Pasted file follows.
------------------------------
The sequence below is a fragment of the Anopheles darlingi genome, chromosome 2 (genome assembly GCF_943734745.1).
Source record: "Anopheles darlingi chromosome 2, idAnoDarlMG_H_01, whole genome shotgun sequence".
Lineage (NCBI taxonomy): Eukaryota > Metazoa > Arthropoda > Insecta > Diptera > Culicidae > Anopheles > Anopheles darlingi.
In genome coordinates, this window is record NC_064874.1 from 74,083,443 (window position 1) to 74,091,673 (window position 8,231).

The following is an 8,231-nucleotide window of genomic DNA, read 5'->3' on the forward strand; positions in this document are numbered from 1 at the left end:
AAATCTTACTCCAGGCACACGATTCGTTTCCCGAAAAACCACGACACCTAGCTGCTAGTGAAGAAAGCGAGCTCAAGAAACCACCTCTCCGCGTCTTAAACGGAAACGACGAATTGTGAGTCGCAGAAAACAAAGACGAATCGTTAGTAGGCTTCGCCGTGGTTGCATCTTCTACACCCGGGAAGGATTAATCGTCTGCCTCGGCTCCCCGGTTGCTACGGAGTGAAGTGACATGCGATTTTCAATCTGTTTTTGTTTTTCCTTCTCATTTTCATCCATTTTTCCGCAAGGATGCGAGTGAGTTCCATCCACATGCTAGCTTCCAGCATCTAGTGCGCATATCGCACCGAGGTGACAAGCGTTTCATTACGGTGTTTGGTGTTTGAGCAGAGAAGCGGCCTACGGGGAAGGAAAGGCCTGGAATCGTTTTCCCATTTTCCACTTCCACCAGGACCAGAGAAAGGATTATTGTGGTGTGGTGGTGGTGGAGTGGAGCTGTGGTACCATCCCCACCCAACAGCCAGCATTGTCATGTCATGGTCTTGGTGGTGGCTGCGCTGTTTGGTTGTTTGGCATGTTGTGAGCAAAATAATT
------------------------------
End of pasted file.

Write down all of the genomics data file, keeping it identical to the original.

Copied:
The sequence below is a fragment of the Anopheles darlingi genome, chromosome 2 (genome assembly GCF_943734745.1).
Source record: "Anopheles darlingi chromosome 2, idAnoDarlMG_H_01, whole genome shotgun sequence".
Lineage (NCBI taxonomy): Eukaryota > Metazoa > Arthropoda > Insecta > Diptera > Culicidae > Anopheles > Anopheles darlingi.
In genome coordinates, this window is record NC_064874.1 from 74,083,443 (window position 1) to 74,091,673 (window position 8,231).

The following is an 8,231-nucleotide window of genomic DNA, read 5'->3' on the forward strand; positions in this document are numbered from 1 at the left end:
AAATCTTACTCCAGGCACACGATTCGTTTCCCGAAAAACCACGACACCTAGCTGCTAGTGAAGAAAGCGAGCTCAAGAAACCACCTCTCCGCGTCTTAAACGGAAACGACGAATTGTGAGTCGCAGAAAACAAAGACGAATCGTTAGTAGGCTTCGCCGTGGTTGCATCTTCTACACCCGGGAAGGATTAATCGTCTGCCTCGGCTCCCCGGTTGCTACGGAGTGAAGTGACATGCGATTTTCAATCTGTTTTTGTTTTTCCTTCTCATTTTCATCCATTTTTCCGCAAGGATGCGAGTGAGTTCCATCCACATGCTAGCTTCCAGCATCTAGTGCGCATATCGCACCGAGGTGACAAGCGTTTCATTACGGTGTTTGGTGTTTGAGCAGAGAAGCGGCCTACGGGGAAGGAAAGGCCTGGAATCGTTTTCCCATTTTCCACTTCCACCAGGACCAGAGAAAGGATTATTGTGGTGTGGTGGTGGTGGAGTGGAGCTGTGGTACCATCCCCACCCAACAGCCAGCATTGTCATGTCATGGTCTTGGTGGTGGCTGCGCTGTTTGGTTGTTTGGCATGTTGTGAGCAAAATAATT